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What does the Appalachian Trail Have to do with Peace?

The legacy of a 70-year-old thru-hike, which turned into a lifelong journey to make the world better

BEFORE SHE BECAME KNOWN AS PEACE PILGRIM, her name was Mildred Lisette Norman. And 70 summers ago, a walk on the Appalachian Trail changed not just her life, but the lives of countless others she would meet.

From May to October in 1952, Norman hiked 2,000 miles from Georgia to Maine, plus another 500 miles of side-trips. She became the first woman known to walk the entire length of the A.T. in one season, accomplishing her feat with no crew or reinforcements of equipment and supplies.
According to the posthumously published book, Her Life and Work in Her Own Words, the A.T.’s first flip-flop thru-hiker lived out-of-doors completely, supplied with only one pair of slacks and shorts, one blouse and sweater, a lightweight blanket, and two double plastic sheets, into which she sometimes stuffed leaves. “I was not always dry and warm,” she said, “but I enjoyed it thoroughly.”

For breakfast each day she had two cups of uncooked oatmeal soaked in water and flavored with brown sugar; at noon two cups of double strength dried milk, plus any berries, nuts, or greens she could find in the woods. “I thought of my fellow human beings eating various kinds of processed and flavored foods, and I realized that if I could choose my breakfast from all the foods in the world, I could not make a better choice than blueberries covered with dew.”

“In the spring and summer when the days are long,” she went on, “how good it is to get up with the sun and go to bed with the sun. How good it is to work in the invigorating fresh air under the life-giving sun amid the inspiring beauty of nature. How good it is to earn your livelihood by contributing constructively to the society in which you live—everyone should, of course, and in a healthy society everyone would.”

The inspiration from Norman’s time on the A.T. endured. Soon after completing her thru-hike, she put her feet in motion to back up these words.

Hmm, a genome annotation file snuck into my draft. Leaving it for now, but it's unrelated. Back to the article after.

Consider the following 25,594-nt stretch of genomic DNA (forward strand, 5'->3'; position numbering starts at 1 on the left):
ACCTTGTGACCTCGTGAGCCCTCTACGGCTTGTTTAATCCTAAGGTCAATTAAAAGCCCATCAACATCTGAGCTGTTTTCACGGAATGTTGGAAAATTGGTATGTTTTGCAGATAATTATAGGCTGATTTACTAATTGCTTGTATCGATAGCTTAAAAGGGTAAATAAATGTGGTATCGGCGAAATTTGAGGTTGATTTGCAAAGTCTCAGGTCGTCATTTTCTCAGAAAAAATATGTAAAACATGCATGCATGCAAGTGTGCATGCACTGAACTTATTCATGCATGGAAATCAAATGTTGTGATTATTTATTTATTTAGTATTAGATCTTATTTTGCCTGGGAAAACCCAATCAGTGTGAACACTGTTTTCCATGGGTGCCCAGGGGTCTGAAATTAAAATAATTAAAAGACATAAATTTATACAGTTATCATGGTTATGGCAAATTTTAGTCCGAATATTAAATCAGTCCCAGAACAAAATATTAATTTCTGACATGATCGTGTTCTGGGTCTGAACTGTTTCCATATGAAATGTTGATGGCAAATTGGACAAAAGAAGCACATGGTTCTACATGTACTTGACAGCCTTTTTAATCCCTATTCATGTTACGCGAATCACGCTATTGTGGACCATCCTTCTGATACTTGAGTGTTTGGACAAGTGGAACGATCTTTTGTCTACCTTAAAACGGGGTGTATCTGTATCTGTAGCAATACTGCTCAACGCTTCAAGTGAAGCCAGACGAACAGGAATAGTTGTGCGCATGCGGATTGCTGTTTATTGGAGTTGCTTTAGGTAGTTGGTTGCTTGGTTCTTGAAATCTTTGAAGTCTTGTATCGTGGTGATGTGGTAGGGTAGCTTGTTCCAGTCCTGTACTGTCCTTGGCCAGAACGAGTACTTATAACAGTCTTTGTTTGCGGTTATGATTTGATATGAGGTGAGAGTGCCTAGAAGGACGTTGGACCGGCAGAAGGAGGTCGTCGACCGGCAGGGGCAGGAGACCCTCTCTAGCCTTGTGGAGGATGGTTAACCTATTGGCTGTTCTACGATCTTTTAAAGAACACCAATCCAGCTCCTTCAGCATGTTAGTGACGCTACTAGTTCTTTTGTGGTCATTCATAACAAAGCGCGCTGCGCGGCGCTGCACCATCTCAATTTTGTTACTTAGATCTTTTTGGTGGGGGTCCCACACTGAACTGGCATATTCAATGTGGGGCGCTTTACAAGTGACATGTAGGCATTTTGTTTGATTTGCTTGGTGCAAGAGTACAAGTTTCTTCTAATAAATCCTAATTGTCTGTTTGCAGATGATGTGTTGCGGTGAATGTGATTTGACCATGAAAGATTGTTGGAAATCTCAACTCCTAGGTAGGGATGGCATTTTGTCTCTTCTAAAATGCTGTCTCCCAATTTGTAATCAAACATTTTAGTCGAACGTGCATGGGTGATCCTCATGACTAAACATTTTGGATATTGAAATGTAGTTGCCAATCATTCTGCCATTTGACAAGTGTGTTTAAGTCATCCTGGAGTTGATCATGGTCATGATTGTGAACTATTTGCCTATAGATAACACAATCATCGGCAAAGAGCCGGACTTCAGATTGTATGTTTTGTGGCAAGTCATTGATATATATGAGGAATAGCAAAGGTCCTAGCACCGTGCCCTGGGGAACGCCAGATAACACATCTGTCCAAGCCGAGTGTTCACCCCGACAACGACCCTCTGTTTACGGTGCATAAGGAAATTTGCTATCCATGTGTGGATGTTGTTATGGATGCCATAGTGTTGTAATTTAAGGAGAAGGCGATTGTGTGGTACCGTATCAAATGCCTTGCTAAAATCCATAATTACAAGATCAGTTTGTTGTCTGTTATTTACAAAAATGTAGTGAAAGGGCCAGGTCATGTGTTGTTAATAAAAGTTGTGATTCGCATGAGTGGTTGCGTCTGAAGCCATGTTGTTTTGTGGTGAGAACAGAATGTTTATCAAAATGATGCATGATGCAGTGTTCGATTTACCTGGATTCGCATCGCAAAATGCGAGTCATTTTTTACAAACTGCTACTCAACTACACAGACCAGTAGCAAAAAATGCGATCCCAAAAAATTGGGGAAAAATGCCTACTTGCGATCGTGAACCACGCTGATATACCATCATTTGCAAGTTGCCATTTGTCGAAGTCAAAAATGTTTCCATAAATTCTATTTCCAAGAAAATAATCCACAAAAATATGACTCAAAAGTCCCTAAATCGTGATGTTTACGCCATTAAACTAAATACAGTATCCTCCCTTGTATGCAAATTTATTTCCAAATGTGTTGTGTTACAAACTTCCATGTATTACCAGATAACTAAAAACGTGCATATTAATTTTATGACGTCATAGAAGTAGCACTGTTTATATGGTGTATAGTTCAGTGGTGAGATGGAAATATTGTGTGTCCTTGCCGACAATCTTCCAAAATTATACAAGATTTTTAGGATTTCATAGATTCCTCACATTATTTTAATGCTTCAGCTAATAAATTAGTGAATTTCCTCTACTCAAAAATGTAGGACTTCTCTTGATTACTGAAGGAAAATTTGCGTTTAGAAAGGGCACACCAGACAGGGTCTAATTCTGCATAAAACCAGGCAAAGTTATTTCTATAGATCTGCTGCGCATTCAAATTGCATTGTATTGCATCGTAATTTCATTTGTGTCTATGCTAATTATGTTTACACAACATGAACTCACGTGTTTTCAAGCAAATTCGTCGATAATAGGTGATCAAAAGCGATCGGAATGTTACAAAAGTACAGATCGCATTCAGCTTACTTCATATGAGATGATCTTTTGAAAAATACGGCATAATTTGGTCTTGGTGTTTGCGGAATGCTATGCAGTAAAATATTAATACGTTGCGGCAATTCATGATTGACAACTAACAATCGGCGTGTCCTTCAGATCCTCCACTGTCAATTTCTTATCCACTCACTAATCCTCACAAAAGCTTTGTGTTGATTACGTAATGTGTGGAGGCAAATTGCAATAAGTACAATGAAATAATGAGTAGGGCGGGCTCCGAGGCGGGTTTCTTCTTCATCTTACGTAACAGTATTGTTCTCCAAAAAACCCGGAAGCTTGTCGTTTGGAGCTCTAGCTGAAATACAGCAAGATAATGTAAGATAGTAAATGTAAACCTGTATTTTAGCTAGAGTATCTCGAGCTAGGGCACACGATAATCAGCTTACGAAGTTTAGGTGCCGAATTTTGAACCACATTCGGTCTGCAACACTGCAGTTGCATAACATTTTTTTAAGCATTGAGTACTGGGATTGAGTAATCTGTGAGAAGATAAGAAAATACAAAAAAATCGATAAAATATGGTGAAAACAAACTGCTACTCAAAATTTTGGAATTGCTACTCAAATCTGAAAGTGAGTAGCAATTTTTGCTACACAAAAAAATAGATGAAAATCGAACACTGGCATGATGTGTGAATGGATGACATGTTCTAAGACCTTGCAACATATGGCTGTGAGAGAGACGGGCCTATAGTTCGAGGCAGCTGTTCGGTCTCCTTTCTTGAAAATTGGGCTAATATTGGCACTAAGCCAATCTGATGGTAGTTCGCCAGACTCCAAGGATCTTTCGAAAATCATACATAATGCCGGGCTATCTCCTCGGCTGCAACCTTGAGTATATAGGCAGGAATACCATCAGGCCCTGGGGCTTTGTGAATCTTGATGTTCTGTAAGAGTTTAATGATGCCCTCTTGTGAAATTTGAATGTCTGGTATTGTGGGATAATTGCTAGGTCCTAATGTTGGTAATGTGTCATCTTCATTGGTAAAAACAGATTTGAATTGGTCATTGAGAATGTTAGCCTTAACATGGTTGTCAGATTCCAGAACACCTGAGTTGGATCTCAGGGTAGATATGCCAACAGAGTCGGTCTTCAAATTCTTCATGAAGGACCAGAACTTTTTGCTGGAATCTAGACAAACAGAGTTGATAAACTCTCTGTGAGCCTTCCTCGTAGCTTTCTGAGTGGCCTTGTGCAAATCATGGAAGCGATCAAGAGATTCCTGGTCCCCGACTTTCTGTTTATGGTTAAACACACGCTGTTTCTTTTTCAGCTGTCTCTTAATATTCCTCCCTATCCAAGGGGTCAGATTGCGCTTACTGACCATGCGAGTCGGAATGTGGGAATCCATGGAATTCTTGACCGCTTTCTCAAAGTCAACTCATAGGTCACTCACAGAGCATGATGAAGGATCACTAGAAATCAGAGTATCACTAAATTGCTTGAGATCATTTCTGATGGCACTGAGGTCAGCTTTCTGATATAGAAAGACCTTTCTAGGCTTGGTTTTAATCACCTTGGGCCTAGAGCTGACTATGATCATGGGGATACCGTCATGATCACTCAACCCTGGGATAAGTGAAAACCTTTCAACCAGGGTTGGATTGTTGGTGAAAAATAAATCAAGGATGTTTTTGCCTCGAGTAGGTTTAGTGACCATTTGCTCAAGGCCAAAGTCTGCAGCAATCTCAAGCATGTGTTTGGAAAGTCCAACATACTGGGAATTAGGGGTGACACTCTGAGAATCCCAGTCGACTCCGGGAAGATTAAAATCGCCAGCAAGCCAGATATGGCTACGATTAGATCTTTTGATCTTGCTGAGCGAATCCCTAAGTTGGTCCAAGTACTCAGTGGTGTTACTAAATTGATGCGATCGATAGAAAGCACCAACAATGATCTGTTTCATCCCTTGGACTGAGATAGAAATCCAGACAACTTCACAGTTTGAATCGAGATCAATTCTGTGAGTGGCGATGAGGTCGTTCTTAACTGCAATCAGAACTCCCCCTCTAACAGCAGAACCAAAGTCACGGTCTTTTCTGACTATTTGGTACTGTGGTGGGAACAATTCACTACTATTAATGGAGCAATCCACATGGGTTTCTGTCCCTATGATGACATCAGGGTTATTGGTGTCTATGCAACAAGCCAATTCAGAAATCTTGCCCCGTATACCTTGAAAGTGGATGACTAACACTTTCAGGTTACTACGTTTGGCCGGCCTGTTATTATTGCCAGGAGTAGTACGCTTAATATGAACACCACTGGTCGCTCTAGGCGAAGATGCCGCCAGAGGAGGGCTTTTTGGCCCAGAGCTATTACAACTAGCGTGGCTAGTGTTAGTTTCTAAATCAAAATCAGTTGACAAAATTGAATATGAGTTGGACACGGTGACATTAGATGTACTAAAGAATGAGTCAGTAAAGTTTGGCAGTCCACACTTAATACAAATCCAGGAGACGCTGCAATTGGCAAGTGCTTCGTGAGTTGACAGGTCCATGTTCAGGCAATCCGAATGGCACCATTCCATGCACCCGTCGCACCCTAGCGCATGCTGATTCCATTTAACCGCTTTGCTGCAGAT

On January 1, 1953, the woman who’d grown up on a chicken farm in Egg Harbor City, New Jersey, adopted the name ‘Peace Pilgrim’ and set out from Pasadena, California. Over the next 28 years, she would crisscross the United States on foot, speaking with her fellow human beings about peace.
Her pilgrimage spanned almost three decades and far surpassed her original goal of 25,000 miles. When she began walking, the Korean War was in progress and she walked all through the time of the Vietnam War and beyond.

When her pilgrimage began, she had taken a vow to “remain a wanderer until mankind has learned the way of peace, walking until given shelter and fasting until given food.” And for nearly three decades, she carried no money and lived only on what she was given, sleeping where given shelter, occasionally being locked up for vagrancy—an adversity that didn’t faze her or dampen her immense spirit in the least. On one occasion, she seized the opportunity of being jailed to inspire several wayward cell mates to change their lives.

In order for the world to become peaceful, Peace Pilgrim claimed, people must become more peaceful.
“Among mature people war would not be a problem – it would be impossible. In their immaturity people want, at the same time, peace and the things which make war. However, people can mature just as children grow up. Our institutions and leaders reflect our immaturity, but as we mature we will elect better leaders and set up better institutions.”

Peace Pilgrim was a frequent speaker at churches, universities, and on local and national radio and television programs. She appeared in the same attire each time. Her only possessions were the clothes on her back and the few items she carried in the pockets of her blue tunic which read ‘Peace Pilgrim’ on the front and ‘25,000 miles on foot for peace’ on the back.

Through small steps and years of endurance she continued to spread her message—walking and talking to bring about peace.

Peace Pilgrim was on her seventh cross-country journey when she died in an automobile accident on July 7, 1981, while being driven to a speaking engagement near Knox, Indiana.
In the years since, her words, deeds, and selfless legacy have lived on, specifically through the nonprofit Friends of Peace Pilgrim, which hosts events to celebrate her life.

Everything Peace Pilgrim did and all that she became seemed to have incubated during her months on the Appalachian Trail.

It’s been 70 years since Peace Pilgrim’s epiphany, and the trail she walked is still here, a long, winding wonder of nature that offers people a path to self-discovery.

As Peace Pilgrim put it: “It always comes back to the thing so many of us wish to avoid: working to improve ourselves.”

Cover Photo: Courtesy of Friends of Peace Pilgrim

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